The reader will gain a clear idea of a Roman house from the ground-plan of that of Diomedes, given a little further on, which is one of the largest and most regularly constructed at Pompeii.
We may here add a few observations, derived, as well as much of the preceding matter, from the valuable work of Mazois, relative to the materials and method of construction of the Pompeian houses. Every species of masonry described by Vitruvius, it is said, may here be met with; but the cheapest and most durable sorts have been generally preferred.
Copper, iron, lead, have been found employed for the same purposes as those for which we now use them. Iron is more plentiful than copper, contrary to what is generally observed in ancient works. It is evident from articles of furniture, etc., found in the ruins, that the Italians were highly skilled in the art of working metals, yet they seem to have excelled in ornamental work, rather than in the solid and neat construction of useful articles. For instance, their lock-work is coarse, hardly equal to that which is now executed in the same country; while the external ornaments of doors, bolts, handles, etc., are elegantly wrought.
The first private house that we will describe is found by passing down a street from the Street of Abundance. The visitor finds on the right, just beyond the back wall of the Thermae Stabianae, the entrance of a handsome dwelling. An inscription in red letters on the outside wall containing the name of Siricus has occasioned the conjecture that this was the name of the owner of the house; while a mosaic inscription on the floor of the prothyrum, having the words SALVE LUCRU, has given rise to a second appellation for the dwelling.
On the left of the prothyrum is an apartment with two doors, one opening on a wooden staircase leading to an upper floor, the other forming the entry to a room next the street, with a window like that described in the other room next the prothyrum. The walls of this chamber are white, divided by red and yellow zones into compartments, in which are depicted the symbols of the principal deities—as the eagle and globe of Jove, the peacock of Juno, the lance, helmet and shield of Minerva, the panther of Bacchus, a Sphinx, having near it the mystical chest and sistrum of Isis, who was the Venus Physica of the Pompeians, the caduceus and other emblems of Mercury, etc. There are also two small landscapes.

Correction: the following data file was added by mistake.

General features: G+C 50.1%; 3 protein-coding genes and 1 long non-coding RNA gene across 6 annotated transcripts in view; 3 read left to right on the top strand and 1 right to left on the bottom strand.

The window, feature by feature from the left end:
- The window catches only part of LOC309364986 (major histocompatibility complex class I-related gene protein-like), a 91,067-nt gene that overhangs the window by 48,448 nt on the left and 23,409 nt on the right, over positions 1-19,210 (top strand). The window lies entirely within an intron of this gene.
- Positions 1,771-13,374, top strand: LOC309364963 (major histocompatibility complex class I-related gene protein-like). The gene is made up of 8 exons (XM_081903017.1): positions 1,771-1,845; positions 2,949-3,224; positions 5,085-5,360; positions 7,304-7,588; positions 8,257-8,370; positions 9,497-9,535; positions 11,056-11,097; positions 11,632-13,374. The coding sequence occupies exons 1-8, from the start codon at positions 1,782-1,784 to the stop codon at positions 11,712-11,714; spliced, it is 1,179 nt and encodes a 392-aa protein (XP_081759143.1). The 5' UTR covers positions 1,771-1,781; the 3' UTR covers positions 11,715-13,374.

Next to this is a large and handsome exedra, decorated with good pictures, a third of the size of life. That on the left represents Neptune and Apollo presiding at the building of Troy; the former, armed with his trident, is seated; the latter, crowned with laurel, is on foot, and leans with his right arm on a lyre. On the wall opposite to this is a picture of Vulcan presenting the arms of Achilles to Thetis. The celebrated shield is supported by Vulcan on the anvil, and displayed to Thetis, who is seated, whilst a winged female figure standing at her side points out to her with a rod the marvels of its workmanship. Agreeably to the Homeric description the shield is encircled with the signs of the zodiac, and in the middle are the bear, the dragon, etc. On the ground are the breast-plate, the greaves and the helmet.
In the third picture is seen Hercules crowned with ivy, inebriated, and lying on the ground at the foot of a cypress tree. He is clothed in a sandyx, or short transparent tunic, and has on his feet a sort of shoes, one of which he has kicked off. He supports himself on his left arm, while the right is raised in drunken ecstasy. A little Cupid plucks at his garland of ivy, another tries to drag away his ample goblet. In the middle of the picture is an altar with festoons. On the top of it three Cupids, assisted by another who has climbed up the tree, endeavor to bear on their shoulders the hero's quiver; while on the ground, to the left of the altar, four other Cupids are sporting with his club. A votive tablet with an image of Bacchus rests at the foot of the altar, and indicates the god to whom Hercules has been sacrificing.